What I'd like to know, though, is how much it costs to make compared to a regular battery. Because I have a feeling certain companies with various fruity logos will be trying to pass it off as a luxury resource.

CJ1145:
What I'd like to know, though, is how much it costs to make compared to a regular battery. Because I have a feeling certain companies with various fruity logos will be trying to pass it off as a luxury resource.

that fruity logo is about to find my foot rammed straight up it's ass if it dare fucking tries to, god dammit it would be an injustice to try to put into words how much i loathe that company.

OT: about fucking time, technology has made leaps and bounds in just about every other category besides batteries.

(to be truthful i wouldn't mind lugging around a battery that is as big as the phone itself if it meant not having to charge it 3/4th's the way through the day to make sure i can still use it)

Evil Smurf:
Imagine a smartphone with the battery life of a Nokia brick, now that's cool.

I'd imagine it'd be quite warm. >.>

My big question is how long this takes to charge. Or rather, will take to charge, since we will be waiting 3-4 years. But seriously, my Galaxy S3 took FOREVER to charge on an extended (2X capacity) battery. Will these charge more efficiently? Will I need to leave it plugged in for 18 hours? will I need to hook myself directly to the power lines?

Less an issue for cars, but for handhelds? Kind of a big deal.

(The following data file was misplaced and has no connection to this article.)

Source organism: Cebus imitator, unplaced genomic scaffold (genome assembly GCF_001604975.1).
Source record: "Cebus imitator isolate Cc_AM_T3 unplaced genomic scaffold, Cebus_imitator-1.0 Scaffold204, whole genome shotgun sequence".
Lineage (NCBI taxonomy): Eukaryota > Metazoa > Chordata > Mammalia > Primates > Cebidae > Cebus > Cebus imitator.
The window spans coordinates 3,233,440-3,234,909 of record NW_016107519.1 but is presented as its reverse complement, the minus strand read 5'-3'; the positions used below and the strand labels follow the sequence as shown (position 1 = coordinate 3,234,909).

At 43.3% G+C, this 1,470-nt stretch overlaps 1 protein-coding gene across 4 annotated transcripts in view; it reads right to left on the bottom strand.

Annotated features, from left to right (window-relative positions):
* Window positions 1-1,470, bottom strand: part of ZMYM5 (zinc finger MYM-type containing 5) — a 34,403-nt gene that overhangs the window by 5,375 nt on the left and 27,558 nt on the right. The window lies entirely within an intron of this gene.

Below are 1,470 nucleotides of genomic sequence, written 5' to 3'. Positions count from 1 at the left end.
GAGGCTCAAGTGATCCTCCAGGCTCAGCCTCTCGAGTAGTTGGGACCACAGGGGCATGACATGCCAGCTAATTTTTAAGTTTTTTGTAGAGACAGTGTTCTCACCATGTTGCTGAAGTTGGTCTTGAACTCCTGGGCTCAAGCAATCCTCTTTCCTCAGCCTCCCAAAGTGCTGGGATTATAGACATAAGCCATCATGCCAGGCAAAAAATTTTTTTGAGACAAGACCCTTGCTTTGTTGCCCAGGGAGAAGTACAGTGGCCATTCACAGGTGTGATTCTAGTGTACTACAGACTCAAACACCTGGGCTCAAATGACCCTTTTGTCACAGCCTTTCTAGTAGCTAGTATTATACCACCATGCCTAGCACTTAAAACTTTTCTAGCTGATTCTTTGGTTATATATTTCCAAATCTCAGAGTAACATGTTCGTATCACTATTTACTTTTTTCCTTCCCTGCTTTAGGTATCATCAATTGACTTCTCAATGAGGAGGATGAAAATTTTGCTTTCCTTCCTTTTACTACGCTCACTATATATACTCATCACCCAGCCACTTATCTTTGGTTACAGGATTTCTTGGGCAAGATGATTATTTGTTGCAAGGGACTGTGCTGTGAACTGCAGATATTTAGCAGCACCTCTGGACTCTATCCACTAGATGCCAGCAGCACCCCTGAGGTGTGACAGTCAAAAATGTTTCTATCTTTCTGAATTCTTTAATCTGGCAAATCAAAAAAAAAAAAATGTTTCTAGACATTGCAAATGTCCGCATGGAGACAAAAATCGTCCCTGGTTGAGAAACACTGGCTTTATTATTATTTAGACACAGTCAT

Daemascus:
Hopefully these don't have the exploding problem of early lithium batteries. With all that extra power you get 10 times the boom. Or ten times the fire.

I think you just found their new slogan.

Vaccine:
Ten times the battery life for only ten times the cost!

I think a 500 dollar battery would be dead on arrival. If they couldn't make these at least somewhat economically feasible they wouldn't bother.

I don't think that they'll be that much more expensive. to be honest I'm pretty amazed that lithium batteries are so cheap. Lithium is actually a fairly rare metal.

Shinsei-J:
I wonder how long it's going to take for this technology to be on the general market?

The article states around three to four years for mass production.

Yet another reason not to buy an iPhone, if this comes out in-between releases, you wouldn't be able to change the battery without taking it to a shop and being charged out the ass for it.

Not that impressive considering that we're very far into developing technology for a battery that will be 2000 more powerful and recharge 1000 faster.

http://www.extremetech.com/computing/153614-new-lithium-ion-battery-design-thats-2000-times-more-powerful-recharges-1000-times-faster

CJ1145:
What I'd like to know, though, is how much it costs to make compared to a regular battery. Because I have a feeling certain companies with various fruity logos will be trying to pass it off as a luxury resource.

Only if the fruity company buys the patent or the exclusive license. Which is highly unlikely because there are multiple companies working on the similar technology. In the future all batteries will be like that. The more likely scenario is that battery manufacturers will in time cease to develop standard batteries and embrace the new technology in order to stay in business. The transition period may result in higher prices of new batteries which will reflect on the prices of devices that use those batteries.

Ed130:

Shinsei-J:
I wonder how long it's going to take for this technology to be on the general market?

The article states around three to four years for mass production.

I have no clue how I missed an entire paragraph...
Now I just feel dumb.

Well ya you can push Li-Ion batteries much much farther then current cheap commercial stuff, but they also get incredibly unstable and burn out absurdly fast.

I much prefer the idea of just having a bigger backplate that is all battery, super thin phones are a great party piece but after a week or two I only really want it to work for longer.